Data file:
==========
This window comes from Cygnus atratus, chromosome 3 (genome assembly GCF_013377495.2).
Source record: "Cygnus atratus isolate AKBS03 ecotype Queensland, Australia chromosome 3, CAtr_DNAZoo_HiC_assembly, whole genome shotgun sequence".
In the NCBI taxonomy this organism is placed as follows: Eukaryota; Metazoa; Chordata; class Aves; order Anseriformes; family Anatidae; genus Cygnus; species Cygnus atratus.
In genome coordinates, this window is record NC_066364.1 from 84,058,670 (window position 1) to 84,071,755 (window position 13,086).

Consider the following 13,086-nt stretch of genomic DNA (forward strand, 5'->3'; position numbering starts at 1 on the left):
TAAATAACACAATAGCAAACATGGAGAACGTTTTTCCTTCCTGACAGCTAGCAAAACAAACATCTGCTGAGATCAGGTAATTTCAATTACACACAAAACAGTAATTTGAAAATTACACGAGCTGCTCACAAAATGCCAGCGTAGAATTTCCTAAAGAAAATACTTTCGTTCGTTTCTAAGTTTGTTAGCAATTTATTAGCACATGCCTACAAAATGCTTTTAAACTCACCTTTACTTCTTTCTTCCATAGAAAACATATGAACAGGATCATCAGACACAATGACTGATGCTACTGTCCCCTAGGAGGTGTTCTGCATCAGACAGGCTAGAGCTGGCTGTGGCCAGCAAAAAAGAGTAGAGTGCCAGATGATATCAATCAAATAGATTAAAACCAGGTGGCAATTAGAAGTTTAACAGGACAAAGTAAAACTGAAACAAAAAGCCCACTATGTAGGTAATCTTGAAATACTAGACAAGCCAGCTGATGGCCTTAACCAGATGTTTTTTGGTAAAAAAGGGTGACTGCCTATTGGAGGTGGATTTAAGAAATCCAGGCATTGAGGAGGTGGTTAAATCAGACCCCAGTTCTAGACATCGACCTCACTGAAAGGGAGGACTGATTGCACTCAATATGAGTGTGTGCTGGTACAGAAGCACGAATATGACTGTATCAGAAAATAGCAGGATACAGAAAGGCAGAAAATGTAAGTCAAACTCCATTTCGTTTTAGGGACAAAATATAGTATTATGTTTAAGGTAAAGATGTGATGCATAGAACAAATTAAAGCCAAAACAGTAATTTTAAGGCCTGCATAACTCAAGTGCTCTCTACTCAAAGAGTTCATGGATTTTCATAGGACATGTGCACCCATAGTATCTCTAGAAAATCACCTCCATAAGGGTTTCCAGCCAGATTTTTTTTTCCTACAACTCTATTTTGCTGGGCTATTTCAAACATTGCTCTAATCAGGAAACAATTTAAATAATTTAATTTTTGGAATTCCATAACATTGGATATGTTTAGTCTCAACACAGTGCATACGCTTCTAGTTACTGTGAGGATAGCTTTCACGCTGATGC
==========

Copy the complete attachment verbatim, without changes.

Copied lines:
This window comes from Cygnus atratus, chromosome 3 (genome assembly GCF_013377495.2).
Source record: "Cygnus atratus isolate AKBS03 ecotype Queensland, Australia chromosome 3, CAtr_DNAZoo_HiC_assembly, whole genome shotgun sequence".
In the NCBI taxonomy this organism is placed as follows: Eukaryota; Metazoa; Chordata; class Aves; order Anseriformes; family Anatidae; genus Cygnus; species Cygnus atratus.
In genome coordinates, this window is record NC_066364.1 from 84,058,670 (window position 1) to 84,071,755 (window position 13,086).

Consider the following 13,086-nt stretch of genomic DNA (forward strand, 5'->3'; position numbering starts at 1 on the left):
TAAATAACACAATAGCAAACATGGAGAACGTTTTTCCTTCCTGACAGCTAGCAAAACAAACATCTGCTGAGATCAGGTAATTTCAATTACACACAAAACAGTAATTTGAAAATTACACGAGCTGCTCACAAAATGCCAGCGTAGAATTTCCTAAAGAAAATACTTTCGTTCGTTTCTAAGTTTGTTAGCAATTTATTAGCACATGCCTACAAAATGCTTTTAAACTCACCTTTACTTCTTTCTTCCATAGAAAACATATGAACAGGATCATCAGACACAATGACTGATGCTACTGTCCCCTAGGAGGTGTTCTGCATCAGACAGGCTAGAGCTGGCTGTGGCCAGCAAAAAAGAGTAGAGTGCCAGATGATATCAATCAAATAGATTAAAACCAGGTGGCAATTAGAAGTTTAACAGGACAAAGTAAAACTGAAACAAAAAGCCCACTATGTAGGTAATCTTGAAATACTAGACAAGCCAGCTGATGGCCTTAACCAGATGTTTTTTGGTAAAAAAGGGTGACTGCCTATTGGAGGTGGATTTAAGAAATCCAGGCATTGAGGAGGTGGTTAAATCAGACCCCAGTTCTAGACATCGACCTCACTGAAAGGGAGGACTGATTGCACTCAATATGAGTGTGTGCTGGTACAGAAGCACGAATATGACTGTATCAGAAAATAGCAGGATACAGAAAGGCAGAAAATGTAAGTCAAACTCCATTTCGTTTTAGGGACAAAATATAGTATTATGTTTAAGGTAAAGATGTGATGCATAGAACAAATTAAAGCCAAAACAGTAATTTTAAGGCCTGCATAACTCAAGTGCTCTCTACTCAAAGAGTTCATGGATTTTCATAGGACATGTGCACCCATAGTATCTCTAGAAAATCACCTCCATAAGGGTTTCCAGCCAGATTTTTTTTTCCTACAACTCTATTTTGCTGGGCTATTTCAAACATTGCTCTAATCAGGAAACAATTTAAATAATTTAATTTTTGGAATTCCATAACATTGGATATGTTTAGTCTCAACACAGTGCATACGCTTCTAGTTACTGTGAGGATAGCTTTCACGCTGATGC